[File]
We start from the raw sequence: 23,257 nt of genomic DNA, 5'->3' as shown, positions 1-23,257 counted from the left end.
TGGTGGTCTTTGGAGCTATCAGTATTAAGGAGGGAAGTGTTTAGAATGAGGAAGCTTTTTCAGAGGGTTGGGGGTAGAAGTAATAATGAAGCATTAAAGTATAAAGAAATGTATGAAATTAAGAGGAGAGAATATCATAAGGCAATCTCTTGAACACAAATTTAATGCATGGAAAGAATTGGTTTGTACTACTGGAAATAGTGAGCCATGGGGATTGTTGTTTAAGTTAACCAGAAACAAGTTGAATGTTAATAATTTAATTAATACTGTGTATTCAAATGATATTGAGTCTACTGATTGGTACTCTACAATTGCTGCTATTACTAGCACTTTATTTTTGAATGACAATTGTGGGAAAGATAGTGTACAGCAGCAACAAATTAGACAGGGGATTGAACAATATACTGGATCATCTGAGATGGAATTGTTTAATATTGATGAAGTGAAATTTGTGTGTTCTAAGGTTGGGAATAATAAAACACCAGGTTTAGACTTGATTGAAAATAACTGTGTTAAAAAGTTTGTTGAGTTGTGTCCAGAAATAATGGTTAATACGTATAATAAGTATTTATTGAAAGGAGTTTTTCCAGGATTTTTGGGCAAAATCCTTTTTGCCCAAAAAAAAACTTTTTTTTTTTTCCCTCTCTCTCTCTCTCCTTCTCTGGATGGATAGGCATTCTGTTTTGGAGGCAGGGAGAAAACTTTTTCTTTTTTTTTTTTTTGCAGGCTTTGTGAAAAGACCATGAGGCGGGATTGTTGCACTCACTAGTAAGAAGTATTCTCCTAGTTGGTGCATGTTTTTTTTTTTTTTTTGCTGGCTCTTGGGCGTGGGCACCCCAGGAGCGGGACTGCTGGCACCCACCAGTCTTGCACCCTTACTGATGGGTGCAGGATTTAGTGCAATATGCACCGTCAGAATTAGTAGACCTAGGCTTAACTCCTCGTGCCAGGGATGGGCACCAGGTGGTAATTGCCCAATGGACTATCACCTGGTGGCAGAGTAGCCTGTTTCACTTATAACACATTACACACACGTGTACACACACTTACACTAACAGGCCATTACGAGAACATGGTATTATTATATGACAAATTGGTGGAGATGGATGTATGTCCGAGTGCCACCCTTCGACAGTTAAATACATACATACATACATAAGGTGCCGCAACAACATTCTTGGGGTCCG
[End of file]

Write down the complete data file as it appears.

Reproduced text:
We start from the raw sequence: 23,257 nt of genomic DNA, 5'->3' as shown, positions 1-23,257 counted from the left end.
TGGTGGTCTTTGGAGCTATCAGTATTAAGGAGGGAAGTGTTTAGAATGAGGAAGCTTTTTCAGAGGGTTGGGGGTAGAAGTAATAATGAAGCATTAAAGTATAAAGAAATGTATGAAATTAAGAGGAGAGAATATCATAAGGCAATCTCTTGAACACAAATTTAATGCATGGAAAGAATTGGTTTGTACTACTGGAAATAGTGAGCCATGGGGATTGTTGTTTAAGTTAACCAGAAACAAGTTGAATGTTAATAATTTAATTAATACTGTGTATTCAAATGATATTGAGTCTACTGATTGGTACTCTACAATTGCTGCTATTACTAGCACTTTATTTTTGAATGACAATTGTGGGAAAGATAGTGTACAGCAGCAACAAATTAGACAGGGGATTGAACAATATACTGGATCATCTGAGATGGAATTGTTTAATATTGATGAAGTGAAATTTGTGTGTTCTAAGGTTGGGAATAATAAAACACCAGGTTTAGACTTGATTGAAAATAACTGTGTTAAAAAGTTTGTTGAGTTGTGTCCAGAAATAATGGTTAATACGTATAATAAGTATTTATTGAAAGGAGTTTTTCCAGGATTTTTGGGCAAAATCCTTTTTGCCCAAAAAAAAACTTTTTTTTTTTTCCCTCTCTCTCTCTCTCCTTCTCTGGATGGATAGGCATTCTGTTTTGGAGGCAGGGAGAAAACTTTTTCTTTTTTTTTTTTTTGCAGGCTTTGTGAAAAGACCATGAGGCGGGATTGTTGCACTCACTAGTAAGAAGTATTCTCCTAGTTGGTGCATGTTTTTTTTTTTTTTTTGCTGGCTCTTGGGCGTGGGCACCCCAGGAGCGGGACTGCTGGCACCCACCAGTCTTGCACCCTTACTGATGGGTGCAGGATTTAGTGCAATATGCACCGTCAGAATTAGTAGACCTAGGCTTAACTCCTCGTGCCAGGGATGGGCACCAGGTGGTAATTGCCCAATGGACTATCACCTGGTGGCAGAGTAGCCTGTTTCACTTATAACACATTACACACACGTGTACACACACTTACACTAACAGGCCATTACGAGAACATGGTATTATTATATGACAAATTGGTGGAGATGGATGTATGTCCGAGTGCCACCCTTCGACAGTTAAATACATACATACATACATAAGGTGCCGCAACAACATTCTTGGGGTCCG